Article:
The Church and the Dissolving American Family

new Pew report has confirmed what we’ve known was coming for the American family: a majority of American children now live in homes without married parents in their first marriage. The reasons behind this “new normal” of the broken American family are complex but are certainly related to factors including the “sexual revolution” that began in the 1960s, the advent of no-fault divorce, and generational patterns of people having children out of wedlock.

As The Washington Post and virtually all observers note, single parenting (a burden carried mostly by women) is a major feature of this massive change in American family structure. Children of single parents generally face “more poverty, more instability, and more problems at school, among other things,” the Post notes. Government initiatives seem unlikely to help, although one hopes that policies could at least stop discouraging the establishment of stable marriages with children. W. Bradford Wilcox and others have proposed some common-sense measures on this front that are likely to win bipartisan support. [Follow the blog of the Institute for Family Studies for some of the best thinking on political and cultural family reform.]

Richard Arthur Norton (1958- ) archive, Wikimedia Commons

The new normal for children and broken families creates serious problems and substantial opportunities for the church in America. Church leaders will need to strike a delicate balance: caring for adults and children affected by divorce and single parenthood, while fostering an alternative culture where two-parent families and sex only in the context of marriage are the norms. This is not an easy balance to achieve. On one extreme, the church could send a “Modern Family”-type message: any and all family arrangements are as good as another, as long as you have love. At the other extreme, the church can subtly (or overtly) send the message that only those from intact families will be fully welcomed by the church, or (worse) be welcomed by God.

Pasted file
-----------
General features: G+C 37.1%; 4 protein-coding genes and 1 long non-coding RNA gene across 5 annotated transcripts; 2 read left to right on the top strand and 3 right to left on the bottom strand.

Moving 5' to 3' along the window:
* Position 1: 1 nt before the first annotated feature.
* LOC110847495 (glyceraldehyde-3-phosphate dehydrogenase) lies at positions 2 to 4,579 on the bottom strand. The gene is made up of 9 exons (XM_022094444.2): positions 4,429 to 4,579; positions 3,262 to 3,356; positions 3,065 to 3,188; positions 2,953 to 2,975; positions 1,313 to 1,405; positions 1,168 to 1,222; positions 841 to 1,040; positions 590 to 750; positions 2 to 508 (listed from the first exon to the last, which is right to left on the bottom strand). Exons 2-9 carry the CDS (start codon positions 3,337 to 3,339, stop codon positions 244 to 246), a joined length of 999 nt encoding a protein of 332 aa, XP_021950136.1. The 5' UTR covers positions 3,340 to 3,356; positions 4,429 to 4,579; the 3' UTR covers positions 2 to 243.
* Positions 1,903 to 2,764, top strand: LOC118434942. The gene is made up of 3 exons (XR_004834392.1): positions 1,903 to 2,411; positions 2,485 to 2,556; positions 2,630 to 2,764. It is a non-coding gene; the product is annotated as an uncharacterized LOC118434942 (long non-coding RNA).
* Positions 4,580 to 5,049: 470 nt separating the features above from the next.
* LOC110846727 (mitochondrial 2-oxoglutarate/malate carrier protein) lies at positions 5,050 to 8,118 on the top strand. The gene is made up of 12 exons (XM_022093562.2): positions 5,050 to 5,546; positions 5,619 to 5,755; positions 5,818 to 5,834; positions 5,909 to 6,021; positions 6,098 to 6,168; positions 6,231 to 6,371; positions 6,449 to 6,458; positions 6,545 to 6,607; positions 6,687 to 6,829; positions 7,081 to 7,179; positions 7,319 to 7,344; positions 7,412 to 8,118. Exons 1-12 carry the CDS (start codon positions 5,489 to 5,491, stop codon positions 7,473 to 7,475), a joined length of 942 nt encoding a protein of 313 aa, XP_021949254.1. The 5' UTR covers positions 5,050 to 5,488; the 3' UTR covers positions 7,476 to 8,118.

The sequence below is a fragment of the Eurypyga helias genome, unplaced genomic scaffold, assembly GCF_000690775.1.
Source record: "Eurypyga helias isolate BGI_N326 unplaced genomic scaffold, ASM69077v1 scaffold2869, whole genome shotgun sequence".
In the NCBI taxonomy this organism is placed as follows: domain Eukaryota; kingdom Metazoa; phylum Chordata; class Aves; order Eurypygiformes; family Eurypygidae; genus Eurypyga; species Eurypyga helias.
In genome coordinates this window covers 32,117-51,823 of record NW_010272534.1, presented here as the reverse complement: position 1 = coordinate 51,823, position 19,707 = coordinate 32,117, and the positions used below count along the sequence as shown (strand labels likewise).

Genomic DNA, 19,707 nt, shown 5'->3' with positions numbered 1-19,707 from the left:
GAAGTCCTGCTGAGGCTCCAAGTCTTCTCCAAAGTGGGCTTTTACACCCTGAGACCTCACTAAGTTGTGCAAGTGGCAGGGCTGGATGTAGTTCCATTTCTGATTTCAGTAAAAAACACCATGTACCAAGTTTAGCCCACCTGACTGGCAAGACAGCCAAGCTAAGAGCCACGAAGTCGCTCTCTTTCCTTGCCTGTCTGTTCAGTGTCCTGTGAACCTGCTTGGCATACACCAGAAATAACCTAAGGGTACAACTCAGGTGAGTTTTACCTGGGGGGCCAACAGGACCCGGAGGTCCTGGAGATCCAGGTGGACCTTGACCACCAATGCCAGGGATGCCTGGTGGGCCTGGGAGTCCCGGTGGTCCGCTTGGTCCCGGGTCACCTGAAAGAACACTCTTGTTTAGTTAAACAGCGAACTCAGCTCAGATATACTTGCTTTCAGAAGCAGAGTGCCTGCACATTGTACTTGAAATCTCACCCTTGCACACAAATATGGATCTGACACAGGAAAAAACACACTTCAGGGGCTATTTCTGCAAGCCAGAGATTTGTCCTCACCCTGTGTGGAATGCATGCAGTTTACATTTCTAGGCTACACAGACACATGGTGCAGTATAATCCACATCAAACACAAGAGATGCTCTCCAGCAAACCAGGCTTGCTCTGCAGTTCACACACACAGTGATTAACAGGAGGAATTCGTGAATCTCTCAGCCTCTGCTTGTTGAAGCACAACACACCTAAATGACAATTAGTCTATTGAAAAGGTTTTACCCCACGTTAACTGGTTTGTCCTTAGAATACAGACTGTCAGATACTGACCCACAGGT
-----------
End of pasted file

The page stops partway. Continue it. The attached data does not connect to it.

The church’s stance on these matters can come out in the simplest ways, such as the terms in which pastors talk about their congregations. Does the pastor ever acknowledge and validate the presence of single moms in sermons or in invitations to prayer? The new normal must also be addressed structurally, in the venues the church offers single and/or divorced parents for fellowship. Are never-married singles with no children directed toward the same fellowship groups with singles who have children? Do you try to pair single parents with married parents? Are divorced adults in the same category as singles? These questions will not always have clear answers, but pastors will have to give serious thought to how they will best minister to those God brings into their community.

Christians have to face facts: broken families are no longer anomalous in America. More than ever, new people coming to your church will be keenly aware of their need for restored community and family support. More than ever, the church will serve functions reminiscent of what two-parent and extended families have historically served. In coming decades, churches will need to become alternative, redeemed communities of gospel proclamation, loving assistance, and healing for those hurt by the dissolution of America’s families.

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